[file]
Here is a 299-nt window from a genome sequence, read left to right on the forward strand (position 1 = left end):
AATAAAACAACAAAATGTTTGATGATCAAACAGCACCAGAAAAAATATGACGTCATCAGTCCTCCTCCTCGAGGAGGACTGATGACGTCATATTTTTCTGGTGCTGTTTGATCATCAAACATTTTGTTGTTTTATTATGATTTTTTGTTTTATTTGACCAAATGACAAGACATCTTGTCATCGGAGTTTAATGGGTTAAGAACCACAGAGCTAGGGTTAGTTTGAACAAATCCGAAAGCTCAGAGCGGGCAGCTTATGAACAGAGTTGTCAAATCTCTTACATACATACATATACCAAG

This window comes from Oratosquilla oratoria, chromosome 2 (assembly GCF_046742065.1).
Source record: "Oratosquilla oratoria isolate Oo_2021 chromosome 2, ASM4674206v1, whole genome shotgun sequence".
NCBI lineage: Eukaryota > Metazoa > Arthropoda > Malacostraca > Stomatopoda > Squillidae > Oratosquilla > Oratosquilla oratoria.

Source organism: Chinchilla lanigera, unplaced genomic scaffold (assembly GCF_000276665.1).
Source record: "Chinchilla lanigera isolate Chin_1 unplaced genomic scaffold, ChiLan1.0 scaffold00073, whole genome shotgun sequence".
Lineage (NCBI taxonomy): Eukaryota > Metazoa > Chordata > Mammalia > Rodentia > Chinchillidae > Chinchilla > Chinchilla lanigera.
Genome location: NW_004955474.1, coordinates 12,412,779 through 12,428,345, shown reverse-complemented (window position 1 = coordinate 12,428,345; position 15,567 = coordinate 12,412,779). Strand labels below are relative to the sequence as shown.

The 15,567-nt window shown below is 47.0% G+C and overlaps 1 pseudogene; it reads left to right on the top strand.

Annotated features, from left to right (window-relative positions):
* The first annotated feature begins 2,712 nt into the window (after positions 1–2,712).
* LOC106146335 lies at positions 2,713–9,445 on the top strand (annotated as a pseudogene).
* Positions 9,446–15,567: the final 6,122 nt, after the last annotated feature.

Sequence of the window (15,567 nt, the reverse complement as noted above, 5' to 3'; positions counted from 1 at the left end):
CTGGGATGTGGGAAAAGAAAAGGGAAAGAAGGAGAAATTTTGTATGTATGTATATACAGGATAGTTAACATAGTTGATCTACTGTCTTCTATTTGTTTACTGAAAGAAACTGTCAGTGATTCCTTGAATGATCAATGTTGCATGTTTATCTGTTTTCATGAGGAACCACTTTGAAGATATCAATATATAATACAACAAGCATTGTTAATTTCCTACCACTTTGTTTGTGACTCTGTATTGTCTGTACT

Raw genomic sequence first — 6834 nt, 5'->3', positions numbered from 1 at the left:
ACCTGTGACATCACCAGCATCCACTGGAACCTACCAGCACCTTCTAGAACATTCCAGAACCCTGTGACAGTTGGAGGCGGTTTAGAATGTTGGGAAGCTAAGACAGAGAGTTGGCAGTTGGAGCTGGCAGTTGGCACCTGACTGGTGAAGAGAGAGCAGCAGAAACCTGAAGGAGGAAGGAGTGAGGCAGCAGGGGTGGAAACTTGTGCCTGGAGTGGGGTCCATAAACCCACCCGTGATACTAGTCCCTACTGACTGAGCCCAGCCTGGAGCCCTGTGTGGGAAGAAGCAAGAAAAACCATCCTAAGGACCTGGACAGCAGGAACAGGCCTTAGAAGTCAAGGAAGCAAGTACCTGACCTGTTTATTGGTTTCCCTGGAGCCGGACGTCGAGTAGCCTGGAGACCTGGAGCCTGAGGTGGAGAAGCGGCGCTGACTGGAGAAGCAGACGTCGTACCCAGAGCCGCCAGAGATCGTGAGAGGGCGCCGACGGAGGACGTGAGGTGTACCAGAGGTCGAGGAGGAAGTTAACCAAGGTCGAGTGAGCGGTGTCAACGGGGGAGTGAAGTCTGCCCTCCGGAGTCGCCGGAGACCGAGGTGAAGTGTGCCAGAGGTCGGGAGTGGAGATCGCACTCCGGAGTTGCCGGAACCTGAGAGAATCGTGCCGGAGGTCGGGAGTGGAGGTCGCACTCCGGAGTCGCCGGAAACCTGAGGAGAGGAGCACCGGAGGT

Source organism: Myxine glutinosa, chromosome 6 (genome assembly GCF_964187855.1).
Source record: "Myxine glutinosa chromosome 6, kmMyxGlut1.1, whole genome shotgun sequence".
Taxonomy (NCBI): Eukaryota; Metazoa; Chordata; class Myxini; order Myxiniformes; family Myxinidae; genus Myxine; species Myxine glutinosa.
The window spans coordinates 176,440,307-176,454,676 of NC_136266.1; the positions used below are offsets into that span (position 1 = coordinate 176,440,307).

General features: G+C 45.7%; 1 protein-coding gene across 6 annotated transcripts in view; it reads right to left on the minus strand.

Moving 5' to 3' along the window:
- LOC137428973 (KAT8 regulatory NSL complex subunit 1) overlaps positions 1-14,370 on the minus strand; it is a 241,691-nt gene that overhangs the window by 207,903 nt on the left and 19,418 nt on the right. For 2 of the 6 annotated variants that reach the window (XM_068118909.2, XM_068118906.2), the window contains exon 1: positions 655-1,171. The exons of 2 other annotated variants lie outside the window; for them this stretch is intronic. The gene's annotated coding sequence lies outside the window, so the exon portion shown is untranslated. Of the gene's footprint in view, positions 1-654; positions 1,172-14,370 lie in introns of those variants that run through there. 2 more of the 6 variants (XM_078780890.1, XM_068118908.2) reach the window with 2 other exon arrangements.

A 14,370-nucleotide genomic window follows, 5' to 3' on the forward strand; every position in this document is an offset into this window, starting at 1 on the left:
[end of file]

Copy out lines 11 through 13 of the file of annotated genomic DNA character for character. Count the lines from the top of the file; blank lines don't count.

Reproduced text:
Annotated features, from left to right (window-relative positions):
* The first annotated feature begins 2,712 nt into the window (after positions 1–2,712).
* LOC106146335 lies at positions 2,713–9,445 on the top strand (annotated as a pseudogene).